The military’s fresh, unwarranted and indiscriminate crackdown against moderate Baloch nationalists, intellectuals, students, poets, anti-establishment tribal elders, businessman and civilians is a reflection of the ‘zero tolerance’ policy against the ethnic Baloch people.
All glitzy mega-projects and control developments launched in Balochistan, including those for gas development, coalmining, Gwadar Port, Mirani Dam, coastal highway, cantonments, and the extraction of copper and gold deposits do not envisage any participation or direct benefit to the people and the province.
An unemployed Baloch feels more depressed and exploited when an unskilled soldier on their soil is brought and employed from another province to fill the position that is legally, naturally and constitutionally the right of a local Baloch youth.
The province is of strategic importance and shares long borders with Iran and Afghanistan and a 1,700-kilometre-long coastline. But border and coastal security is 100 percent controlled by non-Baloch paramilitary forces. Around 70,000 jobs in the FC, Coast Guard, police, maritime security and the Anti-Narcotics Force are occupied by non-locals, which leave thousands of qualified Baloch youths unemployed.
Baloch bitterness by all means is genuine and the continued plunder of Balochistan’s natural resources and its economic and political marginalisation and militarisation are the major causes of mounting tension between the Baloch and Islamabad. Political instability is on the rise.
Islamabad’s reliance on brute force may help the central government to create short-term cosmetic calm but unrest and frustration will further lead to growing mistrust between the Baloch and Islamabad.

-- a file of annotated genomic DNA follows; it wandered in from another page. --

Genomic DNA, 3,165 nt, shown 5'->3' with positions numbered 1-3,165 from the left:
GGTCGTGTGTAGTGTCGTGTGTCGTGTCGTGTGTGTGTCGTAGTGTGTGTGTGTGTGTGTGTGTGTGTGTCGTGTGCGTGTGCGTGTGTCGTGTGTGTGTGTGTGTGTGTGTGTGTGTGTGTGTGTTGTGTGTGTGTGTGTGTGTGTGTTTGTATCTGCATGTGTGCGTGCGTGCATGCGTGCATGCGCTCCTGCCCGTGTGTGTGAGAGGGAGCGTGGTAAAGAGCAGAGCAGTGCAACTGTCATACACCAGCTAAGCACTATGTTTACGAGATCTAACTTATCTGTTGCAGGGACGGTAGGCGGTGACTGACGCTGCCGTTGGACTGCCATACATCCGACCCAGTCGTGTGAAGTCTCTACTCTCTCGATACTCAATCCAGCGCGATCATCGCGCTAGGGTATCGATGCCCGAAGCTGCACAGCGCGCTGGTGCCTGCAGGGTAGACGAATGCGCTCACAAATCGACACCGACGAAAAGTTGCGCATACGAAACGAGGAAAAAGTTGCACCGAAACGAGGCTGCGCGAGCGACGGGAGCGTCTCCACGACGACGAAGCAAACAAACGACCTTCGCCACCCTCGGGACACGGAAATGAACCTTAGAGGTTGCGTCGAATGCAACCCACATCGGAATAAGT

Though physically superior, Islamabad has mock control over Balochistan, but emotionally and morally Islamabad seems terribly defeated in Balochistan. The gruesome policy of kill and dump of Baloch political activists has resulted in a permanent fracture in Baloch-Islamabad relations.
No doubt, Balochistan’s attractive and rich landscape, strategic coastline, sizeable territory and its location is very central to the establishment’s strategic vision; however, in the rapidly changing geo-political scenario, overlooking the genuine concerns of the Baloch and the feelings of the people of the province will result in irreparable loss to the establishment.
The writer is a Baloch leader and former Senator who resigned from the Senate of Pakistan in protest against Islamabad’s oppressive policies towards the Baloch people. He can be reached at firstname.lastname@example.org
Disclaimer: The views expressed in this article are the sole responsibility of the author and do not necessarily reflect those of the ‘Wonders of Pakistan’. The contents of this article too are the sole responsibility of the author(s). WoP will not be responsible or liable for any inaccurate or incorrect statements contained in this post.